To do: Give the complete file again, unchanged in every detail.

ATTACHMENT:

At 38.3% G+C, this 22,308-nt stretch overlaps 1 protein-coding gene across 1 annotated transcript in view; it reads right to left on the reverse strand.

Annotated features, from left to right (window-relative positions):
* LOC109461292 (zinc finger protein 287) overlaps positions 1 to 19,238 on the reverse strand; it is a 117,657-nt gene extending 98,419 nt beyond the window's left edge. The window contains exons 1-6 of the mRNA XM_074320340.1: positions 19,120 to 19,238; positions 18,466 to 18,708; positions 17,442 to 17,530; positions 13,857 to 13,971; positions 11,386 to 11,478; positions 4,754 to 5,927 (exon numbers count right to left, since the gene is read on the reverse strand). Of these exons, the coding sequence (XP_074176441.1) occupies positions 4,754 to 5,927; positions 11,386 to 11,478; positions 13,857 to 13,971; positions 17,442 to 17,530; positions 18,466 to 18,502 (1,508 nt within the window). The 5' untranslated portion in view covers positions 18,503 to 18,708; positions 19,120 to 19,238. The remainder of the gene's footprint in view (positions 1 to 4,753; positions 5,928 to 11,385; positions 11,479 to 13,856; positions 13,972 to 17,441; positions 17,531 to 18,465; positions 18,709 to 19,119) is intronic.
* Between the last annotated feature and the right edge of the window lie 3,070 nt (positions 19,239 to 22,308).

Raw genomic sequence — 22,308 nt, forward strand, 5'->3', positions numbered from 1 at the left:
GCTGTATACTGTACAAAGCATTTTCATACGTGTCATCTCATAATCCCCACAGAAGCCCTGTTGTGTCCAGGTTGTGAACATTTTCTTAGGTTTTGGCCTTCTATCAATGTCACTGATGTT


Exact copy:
At 38.3% G+C, this 22,308-nt stretch overlaps 1 protein-coding gene across 1 annotated transcript in view; it reads right to left on the reverse strand.

Annotated features, from left to right (window-relative positions):
* LOC109461292 (zinc finger protein 287) overlaps positions 1 to 19,238 on the reverse strand; it is a 117,657-nt gene extending 98,419 nt beyond the window's left edge. The window contains exons 1-6 of the mRNA XM_074320340.1: positions 19,120 to 19,238; positions 18,466 to 18,708; positions 17,442 to 17,530; positions 13,857 to 13,971; positions 11,386 to 11,478; positions 4,754 to 5,927 (exon numbers count right to left, since the gene is read on the reverse strand). Of these exons, the coding sequence (XP_074176441.1) occupies positions 4,754 to 5,927; positions 11,386 to 11,478; positions 13,857 to 13,971; positions 17,442 to 17,530; positions 18,466 to 18,502 (1,508 nt within the window). The 5' untranslated portion in view covers positions 18,503 to 18,708; positions 19,120 to 19,238. The remainder of the gene's footprint in view (positions 1 to 4,753; positions 5,928 to 11,385; positions 11,479 to 13,856; positions 13,972 to 17,441; positions 17,531 to 18,465; positions 18,709 to 19,119) is intronic.
* Between the last annotated feature and the right edge of the window lie 3,070 nt (positions 19,239 to 22,308).

Raw genomic sequence — 22,308 nt, forward strand, 5'->3', positions numbered from 1 at the left:
GCTGTATACTGTACAAAGCATTTTCATACGTGTCATCTCATAATCCCCACAGAAGCCCTGTTGTGTCCAGGTTGTGAACATTTTCTTAGGTTTTGGCCTTCTATCAATGTCACTGATGTT